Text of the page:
To create enticing options we wanted to ensure that our recipe cards and supporting outreach materials would be user-friendly, so we planned to work with a translation specialist and a graphic designer to help us achieve this goal, we also met with the Camp Director, who expressed great enthusiasm for the project and pledged his assistance in helping to advance our goals.
Throughout the season we aimed to document our progress with photographs, log-keeping and careful note-taking in order to fulfill the grant obligations as well as sharing our findings with other targeted audiences.
In order to foster a symbiotic relationship between a small-scale, certified naturally grown farm and a nearby community-based youth gardening project, a thorough understanding of the strengths and challenges that exist for both partners is necessary. We looked critically at our production and evaluated what crops are the most successful to grow and why, as well as the most nutritious while retaining popularity with campers and the customers who frequent the Kingston YMCA Farm Project markets/stands. Consideration was also given to those crops that are the most cost effective to grow, without sacrificing the values mentioned above. From these findings we developed a common list of vegetables that Good Flavor Farm could grow to augment and expand the current produce available at the Kingston YMCA Farm Project markets/stands. Crop planning reflected the time frame of the 6 week summer program, and the season for the YMCA markets/stands.
Because the success of the cooking instruction is due in part to the guidance, enthusiasm and expertise from members of the Chefs Consortium, communication took place between both project partners and representatives of Chefs Consortium in order to develop a list of 6 recipes that can be used for the 6 week summer camp program. Each of the 6 recipes draw heavily or exclusively from the list of vegetables that the project partners agreed upon. We worked with a translation specialist to translate the recipes and other outreach materials from English to Spanish.
We also worked with a graphic designer, recommended by the project adviser, to develop, design and produce laminated double-sided English/Spanish recipe cards for use during the 6 week camp session. We contracted for the manufacture of cloth grocery bags for campers to bring home their produce, and purchased disposable paper bags, and plastic bags with handles for campers who neglect to bring their cloth bag on cooking instruction days. Both the recipe cards and the cloth bags featured the names of the Kingston YMCA Farm Project, Good Flavor Farm and Chefs Consortium, in order to reinforce the relationship between the project partners within the community. As the market season and summer camp session approached we stayed in close contact regarding the performance of plants in the fields, and either confirm anticipated yields or identify the need for necessary changes.
Throughout the growing season we incorporated various measurements into our programming to demonstrate and test the value of building a relationship between the project partners. One useful source for establishing measurements stemmed from the work of our technical adviser through her efforts on the Poughkeepsie City School District Hudson Valley Farm to School Project – A Whole Systems Approach to Local Food Procurement & Community Engagement. Her project included a Fresh Vegetable Pre and Post Test, which demonstrated an increase in kids’ familiarity with basic cooking skills and the value of using local produce after project implementation.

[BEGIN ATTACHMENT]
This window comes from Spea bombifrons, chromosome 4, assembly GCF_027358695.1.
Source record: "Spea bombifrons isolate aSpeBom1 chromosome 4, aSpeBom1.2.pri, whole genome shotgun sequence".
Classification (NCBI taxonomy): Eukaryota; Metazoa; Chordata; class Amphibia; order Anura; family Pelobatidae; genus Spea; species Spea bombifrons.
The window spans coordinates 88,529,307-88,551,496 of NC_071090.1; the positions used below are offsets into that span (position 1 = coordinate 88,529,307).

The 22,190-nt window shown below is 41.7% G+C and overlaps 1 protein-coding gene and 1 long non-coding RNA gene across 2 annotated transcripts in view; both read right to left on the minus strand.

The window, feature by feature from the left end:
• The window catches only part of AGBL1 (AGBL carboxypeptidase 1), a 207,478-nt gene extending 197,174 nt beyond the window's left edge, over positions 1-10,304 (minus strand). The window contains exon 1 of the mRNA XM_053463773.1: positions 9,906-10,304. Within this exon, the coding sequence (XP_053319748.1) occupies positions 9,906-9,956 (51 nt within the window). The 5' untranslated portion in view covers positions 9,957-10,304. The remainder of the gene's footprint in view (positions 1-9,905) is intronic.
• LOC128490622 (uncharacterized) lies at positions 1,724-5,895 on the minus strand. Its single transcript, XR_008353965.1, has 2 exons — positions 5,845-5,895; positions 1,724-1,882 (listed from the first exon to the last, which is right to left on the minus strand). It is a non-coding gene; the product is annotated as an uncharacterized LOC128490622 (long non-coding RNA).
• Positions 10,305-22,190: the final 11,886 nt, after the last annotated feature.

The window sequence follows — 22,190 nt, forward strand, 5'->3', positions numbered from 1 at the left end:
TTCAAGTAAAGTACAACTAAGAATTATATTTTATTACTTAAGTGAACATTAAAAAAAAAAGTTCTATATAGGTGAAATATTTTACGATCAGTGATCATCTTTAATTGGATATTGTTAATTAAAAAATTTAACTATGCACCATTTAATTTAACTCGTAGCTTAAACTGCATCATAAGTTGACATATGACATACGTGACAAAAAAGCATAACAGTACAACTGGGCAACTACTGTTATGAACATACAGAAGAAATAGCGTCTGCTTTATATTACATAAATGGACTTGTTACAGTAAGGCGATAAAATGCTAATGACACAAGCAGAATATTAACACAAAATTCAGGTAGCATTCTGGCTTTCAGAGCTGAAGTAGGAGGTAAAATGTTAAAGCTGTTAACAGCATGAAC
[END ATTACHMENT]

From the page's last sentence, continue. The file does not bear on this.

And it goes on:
For the purposes of our project we adapted our own Fresh Vegetable Entrance and Exit Surveys to demonstrate whether being able to bring fresh, local ingredients and a corresponding recipe home from camp actually encourages campers and their families to procure and prepare more fresh, local produce in their homes together. In addition to measuring the success of the camp programming with its new take-home produce component, we wanted to see if a greater quantity and diversity of produce varieties at the Kingston YMCA Farm Project markets/stands would increase total sales.
Good Flavor Farm kept a log of all varieties, amounts and retail value of produce sold at the Kingston YMCA Farm Project markets/stands during the 2016 growing season. Good Flavor Farm produce was marketed by me at a separate table at market, or kept in separate produce totes marked with a zip-tie to distinguish it from the produce grown on-site at the Y.
At the end of the 2016 growing season we compared 2014, 2015 and 2016 Kingston YMCA Farm Project sales in light of the Good Flavor Farm log in order to determine if the greater quantity and diversity of produce varieties at the Kingston YMCA Farm Project markets/stands was financially beneficial to both project partners.
I was able to include the scope of our project and our findings as a panelist on Selling to Institutions at the national Young Farmer Conference hosted by Stone Barns Center for Food and Agriculture in New York State.
We looked critically at our individual productions and evaluated which specific crops were the most successful to grow, while meeting nutritional needs and retaining popularity with campers and the customers who frequent the Kingston YMCA Farm Project Market (Y Market).